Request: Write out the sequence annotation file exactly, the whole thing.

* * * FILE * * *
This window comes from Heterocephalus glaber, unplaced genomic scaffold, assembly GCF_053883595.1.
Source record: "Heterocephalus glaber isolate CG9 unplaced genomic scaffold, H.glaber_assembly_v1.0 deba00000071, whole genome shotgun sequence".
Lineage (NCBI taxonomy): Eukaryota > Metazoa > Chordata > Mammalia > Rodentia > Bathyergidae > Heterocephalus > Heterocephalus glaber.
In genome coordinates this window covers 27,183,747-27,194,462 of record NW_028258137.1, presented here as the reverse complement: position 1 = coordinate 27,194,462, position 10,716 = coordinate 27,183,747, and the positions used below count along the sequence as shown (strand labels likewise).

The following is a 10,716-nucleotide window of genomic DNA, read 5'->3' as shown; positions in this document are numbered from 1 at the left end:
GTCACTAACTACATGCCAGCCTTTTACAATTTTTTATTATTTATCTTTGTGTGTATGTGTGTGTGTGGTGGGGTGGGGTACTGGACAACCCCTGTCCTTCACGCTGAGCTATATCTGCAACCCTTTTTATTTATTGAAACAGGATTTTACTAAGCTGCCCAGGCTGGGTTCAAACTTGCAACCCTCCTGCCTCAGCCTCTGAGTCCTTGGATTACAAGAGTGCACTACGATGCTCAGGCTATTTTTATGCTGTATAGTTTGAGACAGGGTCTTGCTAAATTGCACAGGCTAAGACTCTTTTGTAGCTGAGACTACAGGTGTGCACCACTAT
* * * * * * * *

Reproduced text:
This window comes from Heterocephalus glaber, unplaced genomic scaffold, assembly GCF_053883595.1.
Source record: "Heterocephalus glaber isolate CG9 unplaced genomic scaffold, H.glaber_assembly_v1.0 deba00000071, whole genome shotgun sequence".
Lineage (NCBI taxonomy): Eukaryota > Metazoa > Chordata > Mammalia > Rodentia > Bathyergidae > Heterocephalus > Heterocephalus glaber.
In genome coordinates this window covers 27,183,747-27,194,462 of record NW_028258137.1, presented here as the reverse complement: position 1 = coordinate 27,194,462, position 10,716 = coordinate 27,183,747, and the positions used below count along the sequence as shown (strand labels likewise).

The following is a 10,716-nucleotide window of genomic DNA, read 5'->3' as shown; positions in this document are numbered from 1 at the left end:
GTCACTAACTACATGCCAGCCTTTTACAATTTTTTATTATTTATCTTTGTGTGTATGTGTGTGTGTGGTGGGGTGGGGTACTGGACAACCCCTGTCCTTCACGCTGAGCTATATCTGCAACCCTTTTTATTTATTGAAACAGGATTTTACTAAGCTGCCCAGGCTGGGTTCAAACTTGCAACCCTCCTGCCTCAGCCTCTGAGTCCTTGGATTACAAGAGTGCACTACGATGCTCAGGCTATTTTTATGCTGTATAGTTTGAGACAGGGTCTTGCTAAATTGCACAGGCTAAGACTCTTTTGTAGCTGAGACTACAGGTGTGCACCACTAT